What there is to know
- Ruth Ann Minner, the daughter of a sharecropper who became the only female governor of Delaware, has died. She was 86 years old.
- Minner, who served as governor from 2001 to 2009, died Thursday morning, according to Agriculture Secretary Michael Scuse, a friend who once served as his chief of staff.
- A high school dropout who was twice widowed, Minner got her first taste of politics as a legislative bill clerk and rose through the ranks of the Democratic Party to become the state’s most powerful politician.
Ruth Ann Minner, the daughter of a sharecropper who became the only female governor of Delaware, has died. She was 86 years old.
Minner, who served as governor from 2001 to 2009, died Thursday morning, according to Agriculture Secretary Michael Scuse, a friend who once served as his chief of staff.
âShe was a real leader, a great role model for women and those who haven’t had it that easy, to show that if you work hard, be honest, you can reach the top,â said Scuse.
A high school dropout who was twice widowed, Minner got her first glimpse into politics as a legislative bill clerk and rose through the ranks of the Democratic Party to become the state’s most powerful politician.
As governor-elect in 2000, Minner did not dwell on breaking the gender barrier, but instead noted that she was the first governor in nearly 50 years to be elected in the lower state of Delaware.
âYou know, I don’t think it really matters to me that I’m a woman,â she told The Associated Press at the time. âI have found since the election, however, that it matters to a lot of women. This matters to many young girls.
Her humble beginnings and matronly appearance led a political columnist to nickname Minner the âAunt Beaâ of the state government, a reference to the family matriarch on the âAndy Griffithâ TV show.
âShe was a leader who had a real touch in common,â said Governor John Carney, who served as Minner’s lieutenant governor.
But Minner’s appearance belied her reputation as a hard-line politician who didn’t shy away from fighting Republican lawmakers or other opponents.
âAfter the death of my first husband, I became a very independent woman,â she explained after the 2000 election. It was decades after she ran for a State House seat in the 1970s with the intention of changing a banking law that required her husband to co-sign any loan application.
Amid the cries of âBan Ruth Ann! Of outraged business owners and libertarians, in 2002 Minner signed one of the country’s toughest bans on smoking in public places.
Another landmark legislation included a 2007 measure sparked by the child sex abuse scandal in the Catholic Church. The bill abolished Delaware’s two-year deadline for filing personal injury lawsuits and established a two-year period during which lawsuits previously barred by the passage of time could be re-filed. The bill has resulted in more than 100 lawsuits, prompting the Catholic Diocese of Wilmington to seek bankruptcy protection and settle with victims of priestly sexual abuse for $ 77 million.
Minner was also instrumental in setting up a state scholarship program that provided free tuition fees to over 13,000 Delawaren.
A tax conservative who espoused liberal social views, Minner has spent much of her time leading Delaware through tough budget cycles. Days after becoming governor, she ordered state agencies to cut spending proposals. She then ordered a hiring freeze and more than $ 350 million in budget cuts, then persuaded lawmakers to approve $ 300 million in spending cuts and increases in taxes and fees.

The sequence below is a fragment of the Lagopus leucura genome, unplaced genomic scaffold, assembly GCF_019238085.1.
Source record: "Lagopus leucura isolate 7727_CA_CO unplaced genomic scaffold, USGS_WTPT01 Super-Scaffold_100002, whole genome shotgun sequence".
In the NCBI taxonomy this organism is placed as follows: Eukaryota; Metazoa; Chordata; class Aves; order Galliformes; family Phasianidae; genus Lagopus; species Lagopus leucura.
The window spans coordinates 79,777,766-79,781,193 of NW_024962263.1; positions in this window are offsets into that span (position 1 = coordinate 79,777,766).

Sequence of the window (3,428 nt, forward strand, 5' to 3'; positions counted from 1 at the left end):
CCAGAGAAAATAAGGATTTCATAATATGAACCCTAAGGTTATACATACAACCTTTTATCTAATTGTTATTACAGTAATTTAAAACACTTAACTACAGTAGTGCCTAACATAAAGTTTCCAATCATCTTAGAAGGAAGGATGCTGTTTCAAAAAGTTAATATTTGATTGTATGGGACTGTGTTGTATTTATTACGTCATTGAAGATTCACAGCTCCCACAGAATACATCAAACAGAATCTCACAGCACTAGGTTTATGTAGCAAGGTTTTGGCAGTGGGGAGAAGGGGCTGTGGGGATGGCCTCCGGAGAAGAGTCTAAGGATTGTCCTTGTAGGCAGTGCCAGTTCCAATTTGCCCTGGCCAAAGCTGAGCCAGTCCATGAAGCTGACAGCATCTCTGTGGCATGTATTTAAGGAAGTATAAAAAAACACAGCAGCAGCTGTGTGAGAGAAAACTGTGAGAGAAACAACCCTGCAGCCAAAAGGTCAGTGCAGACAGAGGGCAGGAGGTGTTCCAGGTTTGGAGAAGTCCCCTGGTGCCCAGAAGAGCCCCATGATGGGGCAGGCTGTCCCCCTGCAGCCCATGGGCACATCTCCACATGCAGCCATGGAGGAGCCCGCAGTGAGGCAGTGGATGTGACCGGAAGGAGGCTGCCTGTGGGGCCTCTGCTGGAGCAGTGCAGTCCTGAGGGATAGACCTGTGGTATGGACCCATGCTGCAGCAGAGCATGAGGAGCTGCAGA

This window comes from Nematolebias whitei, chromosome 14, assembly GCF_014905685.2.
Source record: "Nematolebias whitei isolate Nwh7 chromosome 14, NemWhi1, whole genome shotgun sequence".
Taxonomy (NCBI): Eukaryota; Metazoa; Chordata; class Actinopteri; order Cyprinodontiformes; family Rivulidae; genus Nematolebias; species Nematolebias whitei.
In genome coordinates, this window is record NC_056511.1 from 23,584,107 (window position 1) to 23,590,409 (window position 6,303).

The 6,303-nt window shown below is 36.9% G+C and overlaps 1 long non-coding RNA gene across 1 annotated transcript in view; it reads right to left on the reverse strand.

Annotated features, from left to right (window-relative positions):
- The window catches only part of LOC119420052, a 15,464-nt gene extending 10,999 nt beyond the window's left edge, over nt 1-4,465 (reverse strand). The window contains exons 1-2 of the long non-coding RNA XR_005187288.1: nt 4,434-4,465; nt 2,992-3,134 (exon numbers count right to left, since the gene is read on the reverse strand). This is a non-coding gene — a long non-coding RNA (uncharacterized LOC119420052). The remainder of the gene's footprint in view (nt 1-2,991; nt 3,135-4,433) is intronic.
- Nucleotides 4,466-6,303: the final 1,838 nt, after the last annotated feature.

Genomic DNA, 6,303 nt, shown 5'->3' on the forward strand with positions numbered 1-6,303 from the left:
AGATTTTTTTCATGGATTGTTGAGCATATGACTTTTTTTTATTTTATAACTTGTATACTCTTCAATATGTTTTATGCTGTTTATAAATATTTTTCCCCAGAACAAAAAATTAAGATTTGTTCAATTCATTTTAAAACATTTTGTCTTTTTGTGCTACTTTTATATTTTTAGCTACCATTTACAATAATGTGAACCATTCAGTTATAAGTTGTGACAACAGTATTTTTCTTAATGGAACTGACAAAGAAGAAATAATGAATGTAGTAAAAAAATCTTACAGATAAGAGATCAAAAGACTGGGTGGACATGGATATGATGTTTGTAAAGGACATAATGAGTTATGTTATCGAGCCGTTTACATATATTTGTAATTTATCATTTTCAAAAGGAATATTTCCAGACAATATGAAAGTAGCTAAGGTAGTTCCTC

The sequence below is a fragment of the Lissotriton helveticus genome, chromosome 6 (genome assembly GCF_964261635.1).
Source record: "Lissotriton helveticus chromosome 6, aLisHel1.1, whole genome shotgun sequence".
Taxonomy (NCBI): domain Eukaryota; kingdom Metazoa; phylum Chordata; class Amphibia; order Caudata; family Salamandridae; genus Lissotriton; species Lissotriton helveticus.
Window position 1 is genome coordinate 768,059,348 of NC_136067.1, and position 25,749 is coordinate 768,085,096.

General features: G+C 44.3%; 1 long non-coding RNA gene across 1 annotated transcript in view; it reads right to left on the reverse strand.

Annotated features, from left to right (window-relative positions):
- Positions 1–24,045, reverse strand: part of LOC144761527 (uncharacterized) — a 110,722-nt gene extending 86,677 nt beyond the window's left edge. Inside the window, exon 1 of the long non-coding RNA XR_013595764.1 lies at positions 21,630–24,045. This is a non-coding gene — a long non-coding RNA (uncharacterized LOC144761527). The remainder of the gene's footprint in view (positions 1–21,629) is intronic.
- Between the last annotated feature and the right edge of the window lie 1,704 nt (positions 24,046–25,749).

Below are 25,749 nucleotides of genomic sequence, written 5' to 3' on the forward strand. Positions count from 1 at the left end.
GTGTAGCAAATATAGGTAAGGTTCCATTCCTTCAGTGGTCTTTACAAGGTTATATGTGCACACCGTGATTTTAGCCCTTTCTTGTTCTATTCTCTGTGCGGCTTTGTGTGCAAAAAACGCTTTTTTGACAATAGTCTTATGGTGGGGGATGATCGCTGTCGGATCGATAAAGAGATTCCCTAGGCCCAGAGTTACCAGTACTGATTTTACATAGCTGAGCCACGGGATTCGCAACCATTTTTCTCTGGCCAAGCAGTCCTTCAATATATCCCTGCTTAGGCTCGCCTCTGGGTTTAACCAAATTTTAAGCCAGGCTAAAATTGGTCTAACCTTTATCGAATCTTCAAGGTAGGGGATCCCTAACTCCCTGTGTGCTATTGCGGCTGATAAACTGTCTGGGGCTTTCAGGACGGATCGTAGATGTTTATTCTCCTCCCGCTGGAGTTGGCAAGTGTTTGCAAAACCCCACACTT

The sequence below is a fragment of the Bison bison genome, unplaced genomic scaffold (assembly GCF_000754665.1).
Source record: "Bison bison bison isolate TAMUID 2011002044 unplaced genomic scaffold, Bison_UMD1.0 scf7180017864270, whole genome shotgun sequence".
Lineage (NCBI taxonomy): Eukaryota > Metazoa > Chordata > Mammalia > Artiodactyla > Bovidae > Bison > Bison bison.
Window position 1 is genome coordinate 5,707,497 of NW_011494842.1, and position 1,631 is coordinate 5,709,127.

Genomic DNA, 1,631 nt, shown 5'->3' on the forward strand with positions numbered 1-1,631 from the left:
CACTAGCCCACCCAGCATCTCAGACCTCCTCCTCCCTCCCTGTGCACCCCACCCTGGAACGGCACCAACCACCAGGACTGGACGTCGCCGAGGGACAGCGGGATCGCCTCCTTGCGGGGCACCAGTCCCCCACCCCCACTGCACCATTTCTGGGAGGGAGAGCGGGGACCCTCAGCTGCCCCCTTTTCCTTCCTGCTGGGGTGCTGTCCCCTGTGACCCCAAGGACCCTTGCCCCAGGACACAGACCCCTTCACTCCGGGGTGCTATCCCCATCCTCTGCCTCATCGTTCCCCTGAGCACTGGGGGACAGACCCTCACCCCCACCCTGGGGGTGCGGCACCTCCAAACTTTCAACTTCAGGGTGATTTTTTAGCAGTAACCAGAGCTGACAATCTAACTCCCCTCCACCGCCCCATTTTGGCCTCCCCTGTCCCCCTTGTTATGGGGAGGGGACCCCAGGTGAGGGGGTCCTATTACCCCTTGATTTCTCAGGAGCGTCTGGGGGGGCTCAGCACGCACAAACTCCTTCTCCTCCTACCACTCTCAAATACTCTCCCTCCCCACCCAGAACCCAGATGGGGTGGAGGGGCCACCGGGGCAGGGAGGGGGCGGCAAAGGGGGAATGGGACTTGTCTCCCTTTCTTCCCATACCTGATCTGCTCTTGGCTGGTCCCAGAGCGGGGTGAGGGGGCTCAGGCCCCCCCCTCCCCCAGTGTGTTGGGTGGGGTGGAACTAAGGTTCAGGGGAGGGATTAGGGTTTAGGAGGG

Minner sometimes struggled to persuade Republicans who controlled State House to follow his lead. She also found herself at times at odds with conservative Democrats who controlled the state Senate and resisted her efforts to strengthen drunk driving laws and outlaw discrimination based on sexual orientation.
Minner’s much-vaunted anti-sprawl program, dubbed “Deliverable Delaware,” has achieved limited results, and his administration has been plagued by scandals and lawsuits involving the state police, the prison system and public psychiatric hospital. She was barely re-elected in 2004 after a prison counselor was taken hostage and sexually assaulted by a convicted serial rapist before being shot dead by a guard. Speaking to a reporter shortly after the incident, Minner suggested that such things are almost expected in prisons.
In 2012, businessman Christopher Tigani, a friend and supporter of Minner, was sentenced to jail after pleading guilty to federal charges of making illegal campaign contributions to candidates across state and federal government. As governor, Minner helped Tigani secure a cheap long-term lease of state-owned land in Milford for his family’s liquor distribution.
Minner was born Ruth Ann Coverdale in Milford in 1935. She left school at 16 to work on the family farm and married Frank Ingram a year later. Ingram died of a heart attack at the age of 34 in 1967, leaving his 32-year-old widow to raise three boys while running the family asphalt paving business.
Confronted with being the sole breadwinner of her sons, Minner earned a general equivalency degree and briefly studied elementary education at a community college.
In 1974, Minner successfully ran for a seat in the State House, having first tasted politics as a Clerk of Bills to the General Assembly and then as a receptionist for the Governor. Sherman Tribbit. She served in the House until 1982, when she was elected to the State Senate, where she served for 10 years. Minner’s flagship achievement as a legislator was the Delaware Land and Water Conservation Act, which has led to the preservation of over 30,000 acres of open space.
In 1991, Minner’s second husband, Roger Minner, died of cancer, leaving her again a widow. In 1992, she became the state’s first female lieutenant governor, serving two four-year terms before succeeding Tom Carper, now Senior U.S. Senator from Delaware, as governor.